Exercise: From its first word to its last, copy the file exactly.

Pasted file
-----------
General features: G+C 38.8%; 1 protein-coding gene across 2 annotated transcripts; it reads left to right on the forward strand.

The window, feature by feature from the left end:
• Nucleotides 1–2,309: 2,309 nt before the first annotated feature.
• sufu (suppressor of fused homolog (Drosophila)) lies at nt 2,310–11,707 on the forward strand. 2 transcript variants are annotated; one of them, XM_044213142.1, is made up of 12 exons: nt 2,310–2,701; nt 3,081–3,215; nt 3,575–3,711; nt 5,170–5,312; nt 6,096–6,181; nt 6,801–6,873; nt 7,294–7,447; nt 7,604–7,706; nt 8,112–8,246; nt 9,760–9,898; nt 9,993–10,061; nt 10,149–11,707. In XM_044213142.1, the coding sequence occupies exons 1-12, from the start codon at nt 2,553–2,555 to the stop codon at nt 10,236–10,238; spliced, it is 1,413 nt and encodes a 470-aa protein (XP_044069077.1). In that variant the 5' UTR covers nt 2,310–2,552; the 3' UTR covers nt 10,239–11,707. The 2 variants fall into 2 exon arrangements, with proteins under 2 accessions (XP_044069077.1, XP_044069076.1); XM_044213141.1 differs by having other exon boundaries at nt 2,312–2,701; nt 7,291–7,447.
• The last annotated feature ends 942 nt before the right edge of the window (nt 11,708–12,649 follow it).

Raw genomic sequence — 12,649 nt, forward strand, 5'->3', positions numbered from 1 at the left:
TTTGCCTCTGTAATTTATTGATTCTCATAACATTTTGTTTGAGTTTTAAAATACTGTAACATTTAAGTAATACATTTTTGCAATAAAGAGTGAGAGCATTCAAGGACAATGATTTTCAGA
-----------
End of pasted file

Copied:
General features: G+C 38.8%; 1 protein-coding gene across 2 annotated transcripts; it reads left to right on the forward strand.

The window, feature by feature from the left end:
• Nucleotides 1–2,309: 2,309 nt before the first annotated feature.
• sufu (suppressor of fused homolog (Drosophila)) lies at nt 2,310–11,707 on the forward strand. 2 transcript variants are annotated; one of them, XM_044213142.1, is made up of 12 exons: nt 2,310–2,701; nt 3,081–3,215; nt 3,575–3,711; nt 5,170–5,312; nt 6,096–6,181; nt 6,801–6,873; nt 7,294–7,447; nt 7,604–7,706; nt 8,112–8,246; nt 9,760–9,898; nt 9,993–10,061; nt 10,149–11,707. In XM_044213142.1, the coding sequence occupies exons 1-12, from the start codon at nt 2,553–2,555 to the stop codon at nt 10,236–10,238; spliced, it is 1,413 nt and encodes a 470-aa protein (XP_044069077.1). In that variant the 5' UTR covers nt 2,310–2,552; the 3' UTR covers nt 10,239–11,707. The 2 variants fall into 2 exon arrangements, with proteins under 2 accessions (XP_044069077.1, XP_044069076.1); XM_044213141.1 differs by having other exon boundaries at nt 2,312–2,701; nt 7,291–7,447.
• The last annotated feature ends 942 nt before the right edge of the window (nt 11,708–12,649 follow it).

Raw genomic sequence — 12,649 nt, forward strand, 5'->3', positions numbered from 1 at the left:
TTTGCCTCTGTAATTTATTGATTCTCATAACATTTTGTTTGAGTTTTAAAATACTGTAACATTTAAGTAATACATTTTTGCAATAAAGAGTGAGAGCATTCAAGGACAATGATTTTCAGA